High Court Puts Ruling on Arms Sales to Myanmar Under Gag Order

YERUSHALAYIM -
A soldier guards near a house burnt down during recent violence in Maungdaw, Myanmar. (Reuters/Soe Zeya Tun)

Israel finds itself embroiled in the Myanmar refugee crisis, as the question of whether defense contractors can continue to furnish weaponry to the government in Rangoon, which has been accused of ethnic cleansing of Rohingya Muslims, came before the High Court this week, The Times of Israel said on Tuesday.

The judges issued a ruling on Tuesday, but the contents are under a court gag order, and so it was not known whether the Israeli companies faced a ban or not.

Human rights attorney Eitay Mack, along with ten other activists, petitioned the Court in January to prevent arms sales to Myanmar, where the military has been accused of committing war crimes against the Muslim minority for years before the current crisis.

It was part of a broader campaign to rein in Israeli arms sales to rights violators abroad.

Thus far, the Defense Ministry and the courts have not been sympathetic to the cause. Mack’s appeal to the High Court to halt arms sales to South Sudan last year also ended in a gagged ruling. An attempt to force the release records of Israeli defense exports to Rwanda during its 1994 genocide last year was also rejected.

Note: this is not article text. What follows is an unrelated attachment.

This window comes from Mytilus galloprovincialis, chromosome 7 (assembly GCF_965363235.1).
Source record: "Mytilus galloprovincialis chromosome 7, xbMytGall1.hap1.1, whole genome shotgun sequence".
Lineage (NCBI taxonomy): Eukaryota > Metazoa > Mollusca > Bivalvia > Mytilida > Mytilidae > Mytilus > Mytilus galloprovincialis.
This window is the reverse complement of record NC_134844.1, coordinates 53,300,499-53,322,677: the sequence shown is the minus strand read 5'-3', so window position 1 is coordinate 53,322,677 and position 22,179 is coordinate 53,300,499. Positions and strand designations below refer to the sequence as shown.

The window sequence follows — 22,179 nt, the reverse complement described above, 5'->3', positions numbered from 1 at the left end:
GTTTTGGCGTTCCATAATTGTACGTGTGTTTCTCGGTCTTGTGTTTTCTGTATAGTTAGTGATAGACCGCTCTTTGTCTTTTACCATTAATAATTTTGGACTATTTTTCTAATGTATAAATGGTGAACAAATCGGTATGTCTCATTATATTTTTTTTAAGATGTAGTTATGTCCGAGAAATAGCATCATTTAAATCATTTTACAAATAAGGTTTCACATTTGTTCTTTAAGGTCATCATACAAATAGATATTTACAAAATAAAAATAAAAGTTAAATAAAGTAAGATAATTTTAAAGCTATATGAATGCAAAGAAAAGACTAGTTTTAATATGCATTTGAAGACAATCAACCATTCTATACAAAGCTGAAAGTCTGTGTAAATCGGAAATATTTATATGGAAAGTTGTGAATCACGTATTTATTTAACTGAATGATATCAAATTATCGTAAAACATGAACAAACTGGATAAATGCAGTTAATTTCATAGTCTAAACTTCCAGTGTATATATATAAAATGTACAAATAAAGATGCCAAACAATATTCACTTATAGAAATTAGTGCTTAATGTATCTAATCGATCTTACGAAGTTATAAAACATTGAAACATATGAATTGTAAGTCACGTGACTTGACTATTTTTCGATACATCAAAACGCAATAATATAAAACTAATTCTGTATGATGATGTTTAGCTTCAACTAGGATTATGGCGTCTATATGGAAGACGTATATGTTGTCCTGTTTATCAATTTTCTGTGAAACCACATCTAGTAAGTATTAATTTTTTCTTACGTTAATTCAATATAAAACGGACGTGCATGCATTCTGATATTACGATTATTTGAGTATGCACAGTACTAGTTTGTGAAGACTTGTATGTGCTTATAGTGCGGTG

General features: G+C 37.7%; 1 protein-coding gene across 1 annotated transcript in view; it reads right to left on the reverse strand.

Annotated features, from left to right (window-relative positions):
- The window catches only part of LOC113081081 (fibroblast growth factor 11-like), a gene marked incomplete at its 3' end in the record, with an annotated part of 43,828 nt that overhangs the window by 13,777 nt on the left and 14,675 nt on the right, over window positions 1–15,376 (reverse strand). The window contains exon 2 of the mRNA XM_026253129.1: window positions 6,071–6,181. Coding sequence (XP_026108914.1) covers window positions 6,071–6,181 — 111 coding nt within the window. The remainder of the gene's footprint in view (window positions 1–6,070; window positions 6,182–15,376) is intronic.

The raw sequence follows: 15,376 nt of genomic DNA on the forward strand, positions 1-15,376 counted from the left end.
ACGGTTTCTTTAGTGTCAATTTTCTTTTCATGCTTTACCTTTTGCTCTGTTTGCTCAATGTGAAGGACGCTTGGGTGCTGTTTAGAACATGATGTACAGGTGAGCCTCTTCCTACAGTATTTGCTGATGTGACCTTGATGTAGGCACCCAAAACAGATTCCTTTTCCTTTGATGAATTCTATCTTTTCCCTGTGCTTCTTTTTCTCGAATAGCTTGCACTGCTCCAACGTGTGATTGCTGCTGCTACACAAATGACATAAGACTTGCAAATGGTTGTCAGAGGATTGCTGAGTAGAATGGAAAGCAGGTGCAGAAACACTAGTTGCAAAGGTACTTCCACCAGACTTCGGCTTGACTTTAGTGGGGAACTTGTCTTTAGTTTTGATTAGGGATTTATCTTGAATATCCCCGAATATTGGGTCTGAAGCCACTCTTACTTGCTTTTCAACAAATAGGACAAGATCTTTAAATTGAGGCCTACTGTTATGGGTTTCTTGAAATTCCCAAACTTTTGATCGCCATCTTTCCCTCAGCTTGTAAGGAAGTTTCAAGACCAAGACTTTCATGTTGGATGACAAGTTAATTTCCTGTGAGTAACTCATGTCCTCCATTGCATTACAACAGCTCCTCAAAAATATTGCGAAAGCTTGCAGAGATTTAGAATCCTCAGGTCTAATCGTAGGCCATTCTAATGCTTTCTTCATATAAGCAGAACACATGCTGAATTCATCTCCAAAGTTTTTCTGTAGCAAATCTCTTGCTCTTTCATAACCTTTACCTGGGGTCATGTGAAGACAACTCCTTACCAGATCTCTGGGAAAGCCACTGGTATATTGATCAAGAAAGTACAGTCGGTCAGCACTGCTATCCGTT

However, Myanmar is a more blatant case, in which evidence of Israeli arms sales there is solid, and there is little dispute outside the country about war crimes by the country’s military. Supplying weapons to a regime under these circumstances would appear to run counter to international agreements that Israel has agreed to uphold.

Technically, selling weapons to Myanmar would not seem to be in violation of Israeli law, which only bans the sale of weapons to countries that are under an official embargo from the U.N. Security Council, which is not the case in regard to Myanmar, despite the international outcry.

Israel’s defense exporters must act in accordance with a 2007 law that requires the seller to know who the end user of the product will be and what they will use it for. This is meant to ensure that they do not knowingly supply weapons to countries engaged in war crimes or ethnic cleansing. The law can be set aside, however, for diplomatic or security reasons.

The Defense Ministry and the Foreign Ministry are responsible for review of Israeli arms sales to foreign countries, and for deciding which they may do business with. The list of countries that purchase arms from Israeli manufacturers is highly classified. In Myanmar, the secrecy was something of a dead issue, since one Israeli company has already publicized sales to Myanmar.

The state’s attorney in the case, Shosh Shmueli, argued that the court does not have the authority to go against the ministries’ decision.

In response, Mack said that assertion was “crazy” and had “no legal basis.”